On World Environment Day, we interview Alberto Salas, the “godfather” of wild potato relatives
Alberto Salas has dedicated his life to the search for wild potatoes, crisscrossing most of the American continent – from the southeast of the USA to Mexico and the Central American countries, down to Bolivia via Colombia, Venezuela, Ecuador, and of course, his native Peru.
For 50 years now, “he’s crisscrossed the Andes on foot, horseback, bus, plane, and car. He’s waded through thickets of cactus needles and nursed broken bones in remote areas when cell phones were a sci-fi notion of the future. He’s bribed busloads of people with offers of candy to temporarily stop on remote roadsides so he could unearth a funny-looking inedible treasure, the distant relatives of the common spuds we enjoy today.” (from: https://cipotato.org/media/wild_relatives/)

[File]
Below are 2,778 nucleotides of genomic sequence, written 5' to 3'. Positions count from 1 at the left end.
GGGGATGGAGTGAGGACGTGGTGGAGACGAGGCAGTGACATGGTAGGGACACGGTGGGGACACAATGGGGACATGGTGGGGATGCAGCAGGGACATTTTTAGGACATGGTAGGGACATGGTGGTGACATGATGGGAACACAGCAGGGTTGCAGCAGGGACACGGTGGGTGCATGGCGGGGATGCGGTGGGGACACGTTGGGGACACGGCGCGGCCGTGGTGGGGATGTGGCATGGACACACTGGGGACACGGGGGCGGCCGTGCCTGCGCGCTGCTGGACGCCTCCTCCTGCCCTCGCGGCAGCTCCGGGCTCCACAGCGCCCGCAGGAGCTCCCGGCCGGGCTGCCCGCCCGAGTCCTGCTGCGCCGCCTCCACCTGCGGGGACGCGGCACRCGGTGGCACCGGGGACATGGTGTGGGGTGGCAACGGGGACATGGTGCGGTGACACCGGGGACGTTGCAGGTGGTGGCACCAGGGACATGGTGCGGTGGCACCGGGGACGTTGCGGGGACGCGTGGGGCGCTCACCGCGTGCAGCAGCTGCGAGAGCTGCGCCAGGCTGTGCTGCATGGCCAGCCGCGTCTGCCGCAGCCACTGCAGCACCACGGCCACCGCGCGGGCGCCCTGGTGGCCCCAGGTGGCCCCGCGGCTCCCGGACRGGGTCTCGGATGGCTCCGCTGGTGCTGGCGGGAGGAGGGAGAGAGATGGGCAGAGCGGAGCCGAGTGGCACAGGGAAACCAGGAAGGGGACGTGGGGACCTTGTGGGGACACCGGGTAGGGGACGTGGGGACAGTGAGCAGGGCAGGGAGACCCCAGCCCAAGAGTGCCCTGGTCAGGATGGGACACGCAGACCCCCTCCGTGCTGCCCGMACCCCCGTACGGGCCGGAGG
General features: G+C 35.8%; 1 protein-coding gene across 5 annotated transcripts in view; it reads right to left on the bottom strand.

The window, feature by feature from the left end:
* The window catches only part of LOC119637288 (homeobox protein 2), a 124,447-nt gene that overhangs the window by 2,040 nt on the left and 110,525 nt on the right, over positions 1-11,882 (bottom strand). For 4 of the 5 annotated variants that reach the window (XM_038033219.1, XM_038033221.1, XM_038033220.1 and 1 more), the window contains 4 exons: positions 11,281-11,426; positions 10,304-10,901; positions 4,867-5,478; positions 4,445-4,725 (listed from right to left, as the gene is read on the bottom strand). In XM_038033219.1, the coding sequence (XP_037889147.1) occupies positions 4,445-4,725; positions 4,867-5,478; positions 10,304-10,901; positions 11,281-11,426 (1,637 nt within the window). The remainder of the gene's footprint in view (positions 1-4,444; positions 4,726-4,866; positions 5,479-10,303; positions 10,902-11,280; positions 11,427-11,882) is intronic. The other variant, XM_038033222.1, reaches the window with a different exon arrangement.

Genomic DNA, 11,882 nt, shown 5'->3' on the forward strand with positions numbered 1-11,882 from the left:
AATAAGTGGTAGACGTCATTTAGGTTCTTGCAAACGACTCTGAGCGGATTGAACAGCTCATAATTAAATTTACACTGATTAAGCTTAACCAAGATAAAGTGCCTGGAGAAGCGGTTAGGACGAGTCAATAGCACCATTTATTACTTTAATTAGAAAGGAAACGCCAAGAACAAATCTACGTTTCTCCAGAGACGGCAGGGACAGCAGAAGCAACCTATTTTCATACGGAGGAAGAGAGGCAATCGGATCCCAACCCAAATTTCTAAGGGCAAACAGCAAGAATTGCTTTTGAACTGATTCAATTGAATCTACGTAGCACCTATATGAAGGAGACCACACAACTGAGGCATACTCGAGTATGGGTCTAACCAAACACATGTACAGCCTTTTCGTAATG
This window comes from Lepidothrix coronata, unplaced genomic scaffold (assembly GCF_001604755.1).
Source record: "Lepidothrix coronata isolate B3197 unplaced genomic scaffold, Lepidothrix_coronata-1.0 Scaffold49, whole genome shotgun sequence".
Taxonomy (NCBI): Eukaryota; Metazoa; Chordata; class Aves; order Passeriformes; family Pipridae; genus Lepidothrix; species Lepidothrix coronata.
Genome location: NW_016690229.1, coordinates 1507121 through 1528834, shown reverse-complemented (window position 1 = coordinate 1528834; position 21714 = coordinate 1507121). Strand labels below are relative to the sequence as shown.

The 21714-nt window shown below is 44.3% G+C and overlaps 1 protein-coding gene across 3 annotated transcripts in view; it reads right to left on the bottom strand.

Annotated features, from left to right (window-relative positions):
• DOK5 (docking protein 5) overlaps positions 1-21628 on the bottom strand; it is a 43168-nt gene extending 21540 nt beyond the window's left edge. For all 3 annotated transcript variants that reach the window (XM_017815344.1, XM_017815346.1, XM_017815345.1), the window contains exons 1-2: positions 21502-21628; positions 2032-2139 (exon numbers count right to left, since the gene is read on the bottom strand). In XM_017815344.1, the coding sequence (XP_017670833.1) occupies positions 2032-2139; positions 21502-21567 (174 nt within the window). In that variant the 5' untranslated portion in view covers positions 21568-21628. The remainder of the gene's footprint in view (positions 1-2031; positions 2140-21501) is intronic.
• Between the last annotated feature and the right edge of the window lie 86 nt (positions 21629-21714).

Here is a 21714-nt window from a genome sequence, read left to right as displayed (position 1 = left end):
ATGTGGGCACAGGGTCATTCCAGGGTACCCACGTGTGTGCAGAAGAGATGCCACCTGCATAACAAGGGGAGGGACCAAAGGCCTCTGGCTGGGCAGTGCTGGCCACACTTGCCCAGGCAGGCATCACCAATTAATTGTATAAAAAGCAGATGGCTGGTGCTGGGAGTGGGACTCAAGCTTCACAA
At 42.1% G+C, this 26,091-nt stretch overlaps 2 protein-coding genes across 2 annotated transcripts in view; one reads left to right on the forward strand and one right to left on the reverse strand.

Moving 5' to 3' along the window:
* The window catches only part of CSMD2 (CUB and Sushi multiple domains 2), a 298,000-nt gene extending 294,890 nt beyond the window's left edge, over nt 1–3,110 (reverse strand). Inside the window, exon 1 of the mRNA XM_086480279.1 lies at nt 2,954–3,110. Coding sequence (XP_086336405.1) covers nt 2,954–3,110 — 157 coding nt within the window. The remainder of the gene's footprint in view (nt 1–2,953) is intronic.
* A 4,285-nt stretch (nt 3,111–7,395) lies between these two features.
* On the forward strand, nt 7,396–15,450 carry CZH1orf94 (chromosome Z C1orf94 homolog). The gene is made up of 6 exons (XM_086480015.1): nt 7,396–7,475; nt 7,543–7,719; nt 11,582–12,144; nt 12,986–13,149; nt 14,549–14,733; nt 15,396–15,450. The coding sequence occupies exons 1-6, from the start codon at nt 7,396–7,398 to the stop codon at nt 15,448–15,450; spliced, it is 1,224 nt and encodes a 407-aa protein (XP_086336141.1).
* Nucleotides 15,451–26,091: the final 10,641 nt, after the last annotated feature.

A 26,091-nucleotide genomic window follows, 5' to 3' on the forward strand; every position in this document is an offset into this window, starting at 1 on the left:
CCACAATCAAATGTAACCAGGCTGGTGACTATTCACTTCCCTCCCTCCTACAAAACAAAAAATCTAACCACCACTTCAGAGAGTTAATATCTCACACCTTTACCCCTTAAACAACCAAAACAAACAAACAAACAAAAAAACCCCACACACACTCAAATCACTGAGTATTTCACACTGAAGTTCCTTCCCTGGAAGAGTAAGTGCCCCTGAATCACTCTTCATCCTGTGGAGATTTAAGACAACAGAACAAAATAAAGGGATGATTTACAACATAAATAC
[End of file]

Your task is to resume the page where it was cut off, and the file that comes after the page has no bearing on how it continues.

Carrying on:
Alberto is now 74 and shows no signs of slowing down. We recently visited him at the CIP genebank, where he is as busy as always working with wild relatives. Among his many undertakings, and as part of our Crop Wild Relatives project, Alberto Salas is currently supporting the INIA Peru in their efforts to collect wild potato relatives.
We at the Crop Trust are delighted to hear that this year’s World Potato Congress, Alberto was awarded the “Industry Prize, for his contribution and dedication to the growth and development of the global potato industry”. And we join in celebrating Alberto’s lifetime commitment to the collecting and conservation of wild potato relatives.